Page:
Greenlanders to vote on fate of statue of Danish-Norwegian coloniser

The polls come after activists recently called for removal of a controversial statue of a Danish-Norwegian coloniser

Citizens in Greenland’s capital Nuuk have until Tuesday to cast a vote which will determine the future of of a controversial statue after advocates recently called for its removal.

Greelandic media, KNR, reported a total of 555 votes for a statue of the Danish-Norwegian coloniser and priest, Hans Egede, to remain while 324 were against it.

The result of the polls were to be relayed to the municipal council, which shall announce a decision on the fate of the monument on September 2.

Activists wrote ‘Decolonize’
Egede’s statue was vandalised in Greenland in June when activists argued that it reminded the islanders of trauma from their colonial past.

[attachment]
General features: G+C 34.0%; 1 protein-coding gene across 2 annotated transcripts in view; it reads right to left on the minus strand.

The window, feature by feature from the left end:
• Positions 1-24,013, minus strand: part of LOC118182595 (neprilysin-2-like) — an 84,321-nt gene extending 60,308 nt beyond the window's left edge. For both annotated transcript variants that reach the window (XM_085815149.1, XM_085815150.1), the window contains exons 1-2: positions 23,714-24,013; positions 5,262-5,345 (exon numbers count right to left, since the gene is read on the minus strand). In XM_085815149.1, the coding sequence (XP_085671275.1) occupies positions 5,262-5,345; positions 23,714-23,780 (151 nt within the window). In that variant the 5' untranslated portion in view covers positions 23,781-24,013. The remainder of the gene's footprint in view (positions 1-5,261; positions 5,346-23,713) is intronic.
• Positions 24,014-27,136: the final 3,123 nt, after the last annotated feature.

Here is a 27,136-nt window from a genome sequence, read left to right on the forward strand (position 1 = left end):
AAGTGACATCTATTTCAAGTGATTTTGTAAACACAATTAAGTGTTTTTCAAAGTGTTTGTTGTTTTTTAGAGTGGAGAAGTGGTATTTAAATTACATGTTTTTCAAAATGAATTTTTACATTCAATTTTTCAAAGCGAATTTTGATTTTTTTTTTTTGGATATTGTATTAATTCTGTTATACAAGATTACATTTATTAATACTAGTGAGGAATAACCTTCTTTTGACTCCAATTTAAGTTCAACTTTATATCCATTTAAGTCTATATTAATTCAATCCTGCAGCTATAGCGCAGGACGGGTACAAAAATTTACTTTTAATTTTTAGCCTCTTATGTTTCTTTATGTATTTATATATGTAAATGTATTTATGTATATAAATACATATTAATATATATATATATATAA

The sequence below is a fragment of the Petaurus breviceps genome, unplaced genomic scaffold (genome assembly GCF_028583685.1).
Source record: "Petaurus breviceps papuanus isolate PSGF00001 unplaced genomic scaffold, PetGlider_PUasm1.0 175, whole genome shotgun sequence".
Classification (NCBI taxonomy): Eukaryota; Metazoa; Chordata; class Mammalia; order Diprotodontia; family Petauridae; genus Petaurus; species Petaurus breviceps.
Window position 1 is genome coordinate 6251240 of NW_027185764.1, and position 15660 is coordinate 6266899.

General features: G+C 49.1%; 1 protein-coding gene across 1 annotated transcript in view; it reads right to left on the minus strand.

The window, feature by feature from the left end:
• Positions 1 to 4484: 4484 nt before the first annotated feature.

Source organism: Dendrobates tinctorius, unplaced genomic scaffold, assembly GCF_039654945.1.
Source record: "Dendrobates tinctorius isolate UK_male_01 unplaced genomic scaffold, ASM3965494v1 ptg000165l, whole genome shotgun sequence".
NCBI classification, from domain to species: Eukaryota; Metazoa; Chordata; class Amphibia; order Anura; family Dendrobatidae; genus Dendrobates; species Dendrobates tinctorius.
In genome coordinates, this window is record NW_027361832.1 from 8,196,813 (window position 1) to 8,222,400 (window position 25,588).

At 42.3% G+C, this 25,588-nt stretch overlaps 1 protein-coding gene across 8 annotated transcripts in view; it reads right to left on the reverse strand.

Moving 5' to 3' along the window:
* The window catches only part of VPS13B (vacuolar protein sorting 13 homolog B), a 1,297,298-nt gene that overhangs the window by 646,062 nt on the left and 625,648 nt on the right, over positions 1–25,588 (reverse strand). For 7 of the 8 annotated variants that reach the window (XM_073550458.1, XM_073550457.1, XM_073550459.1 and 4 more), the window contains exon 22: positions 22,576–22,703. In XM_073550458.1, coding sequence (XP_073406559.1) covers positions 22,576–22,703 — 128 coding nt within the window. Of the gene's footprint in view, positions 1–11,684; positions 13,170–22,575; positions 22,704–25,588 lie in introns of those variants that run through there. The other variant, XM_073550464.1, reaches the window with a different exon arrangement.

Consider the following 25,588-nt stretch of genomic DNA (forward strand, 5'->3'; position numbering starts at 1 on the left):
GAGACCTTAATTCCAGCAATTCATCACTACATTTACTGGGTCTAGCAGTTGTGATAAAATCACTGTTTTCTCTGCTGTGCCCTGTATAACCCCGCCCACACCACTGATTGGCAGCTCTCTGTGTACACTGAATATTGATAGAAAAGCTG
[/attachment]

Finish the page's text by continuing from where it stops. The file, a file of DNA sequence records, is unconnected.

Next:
On the eve of Greenland’s National Day, the police said that activists poured red paint on the statue and wrote “Decolonize” on it.

Some historians credit Egede for preventing Greenland from being a British colony while Inuit activists believe his statue represents the silencing of indigenous people.

The BLM debate
The monument has been the subject of debate following a global anti-statue campaign arising from the Black Lives Matter movement fuelled by the killing of African-American man George Floyd in May.

The movement has primarily targeted slave traders and colonisers.

Elsewhere in the world, statues have been contentious for honouring leaders linked to racism and colonisation.

There is another statue of Egede in front of Marmorkirken in Copenhagen that activists want removed.